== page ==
The borders established under the terms of the 1948 armistice were not effective because they could not adequately solve the issue of the West Bank. If those borders were adopted, hundreds of thousands of Israelis living in the West Bank would be forced to live in a Palestinian state or forcibly removed and relocated to Israel.
This would be unacceptable. Many of the settlements in the West Bank are already fully established cities. Ariel, for example, has a thriving economy and a university. Relocating these cities would be impossible. 
The only other option would be to make these settlements part of the Israeli state in a mutually agreed swap. A Palestinian government would be unlikely to agree to this as it would deny them a contiguous territory, forcing citizens to pass border checkpoints and enter Israeli territory when passing between Palestinian cities.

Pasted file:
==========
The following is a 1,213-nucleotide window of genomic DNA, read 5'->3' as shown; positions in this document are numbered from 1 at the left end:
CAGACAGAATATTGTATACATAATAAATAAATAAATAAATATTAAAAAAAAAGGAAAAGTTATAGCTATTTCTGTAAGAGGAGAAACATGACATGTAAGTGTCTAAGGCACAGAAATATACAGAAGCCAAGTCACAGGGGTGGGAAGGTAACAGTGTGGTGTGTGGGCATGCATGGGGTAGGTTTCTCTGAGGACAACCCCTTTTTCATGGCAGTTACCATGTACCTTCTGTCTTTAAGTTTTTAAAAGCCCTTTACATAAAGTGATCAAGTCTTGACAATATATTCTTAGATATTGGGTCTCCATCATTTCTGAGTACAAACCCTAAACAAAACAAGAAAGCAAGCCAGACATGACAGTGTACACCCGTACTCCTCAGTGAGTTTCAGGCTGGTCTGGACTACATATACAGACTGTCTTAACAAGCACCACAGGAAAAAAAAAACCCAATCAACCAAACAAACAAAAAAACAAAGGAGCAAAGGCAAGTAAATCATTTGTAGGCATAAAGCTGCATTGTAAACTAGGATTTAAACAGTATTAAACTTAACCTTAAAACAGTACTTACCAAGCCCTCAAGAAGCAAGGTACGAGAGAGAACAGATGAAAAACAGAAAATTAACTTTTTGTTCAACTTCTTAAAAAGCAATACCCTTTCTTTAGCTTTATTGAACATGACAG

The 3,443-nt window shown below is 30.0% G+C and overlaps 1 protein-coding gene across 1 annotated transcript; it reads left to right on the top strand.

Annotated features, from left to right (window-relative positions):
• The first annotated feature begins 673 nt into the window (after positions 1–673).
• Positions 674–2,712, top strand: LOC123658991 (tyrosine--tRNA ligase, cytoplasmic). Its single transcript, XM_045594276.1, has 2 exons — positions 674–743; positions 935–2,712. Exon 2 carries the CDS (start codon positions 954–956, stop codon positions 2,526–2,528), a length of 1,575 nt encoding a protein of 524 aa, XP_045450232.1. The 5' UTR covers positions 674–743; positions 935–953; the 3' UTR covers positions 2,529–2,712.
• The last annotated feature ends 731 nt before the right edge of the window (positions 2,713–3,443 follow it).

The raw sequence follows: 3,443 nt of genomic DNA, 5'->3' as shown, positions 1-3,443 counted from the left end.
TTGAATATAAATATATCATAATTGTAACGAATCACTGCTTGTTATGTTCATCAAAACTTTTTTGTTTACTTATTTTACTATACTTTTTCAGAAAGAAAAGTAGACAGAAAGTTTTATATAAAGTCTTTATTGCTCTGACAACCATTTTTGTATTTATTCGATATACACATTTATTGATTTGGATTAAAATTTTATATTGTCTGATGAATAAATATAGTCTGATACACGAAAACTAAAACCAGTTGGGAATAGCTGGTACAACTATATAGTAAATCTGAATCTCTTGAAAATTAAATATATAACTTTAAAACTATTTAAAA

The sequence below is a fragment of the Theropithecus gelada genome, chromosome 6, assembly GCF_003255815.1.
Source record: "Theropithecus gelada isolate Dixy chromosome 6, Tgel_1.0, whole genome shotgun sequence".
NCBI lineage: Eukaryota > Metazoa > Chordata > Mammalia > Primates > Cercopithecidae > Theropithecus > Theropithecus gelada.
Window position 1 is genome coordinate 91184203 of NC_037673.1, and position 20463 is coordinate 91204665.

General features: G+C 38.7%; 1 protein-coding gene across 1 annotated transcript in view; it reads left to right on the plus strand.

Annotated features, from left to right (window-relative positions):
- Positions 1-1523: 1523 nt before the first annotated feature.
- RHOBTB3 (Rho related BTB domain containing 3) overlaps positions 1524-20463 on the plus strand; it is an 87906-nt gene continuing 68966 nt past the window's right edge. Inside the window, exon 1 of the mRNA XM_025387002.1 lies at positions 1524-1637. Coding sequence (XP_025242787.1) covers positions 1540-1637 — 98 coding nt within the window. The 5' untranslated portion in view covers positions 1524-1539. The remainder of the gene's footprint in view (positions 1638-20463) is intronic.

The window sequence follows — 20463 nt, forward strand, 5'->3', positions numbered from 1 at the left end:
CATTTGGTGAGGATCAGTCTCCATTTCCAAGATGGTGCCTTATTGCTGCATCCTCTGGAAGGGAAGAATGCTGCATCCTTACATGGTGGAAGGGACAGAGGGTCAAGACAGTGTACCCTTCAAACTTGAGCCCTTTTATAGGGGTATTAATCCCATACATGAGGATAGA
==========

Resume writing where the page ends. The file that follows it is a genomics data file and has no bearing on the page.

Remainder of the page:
Jerusalem also represents a major sticking point for a two-state solution. Temple Mount, the site of the Western Wall and the al-Aqsa Mosque, is a holy site to Muslims and Jews. Dividing it up and excluding Jews or Arabs from certain holy sites would be unacceptable to both sides.
The only way to maintain shared access to Jerusalem and its holy sites would be if both Jews and Arabs lived under a single state. This would allow both religious denominations to visit the holy sites unimpeded and obstructed by border crossings.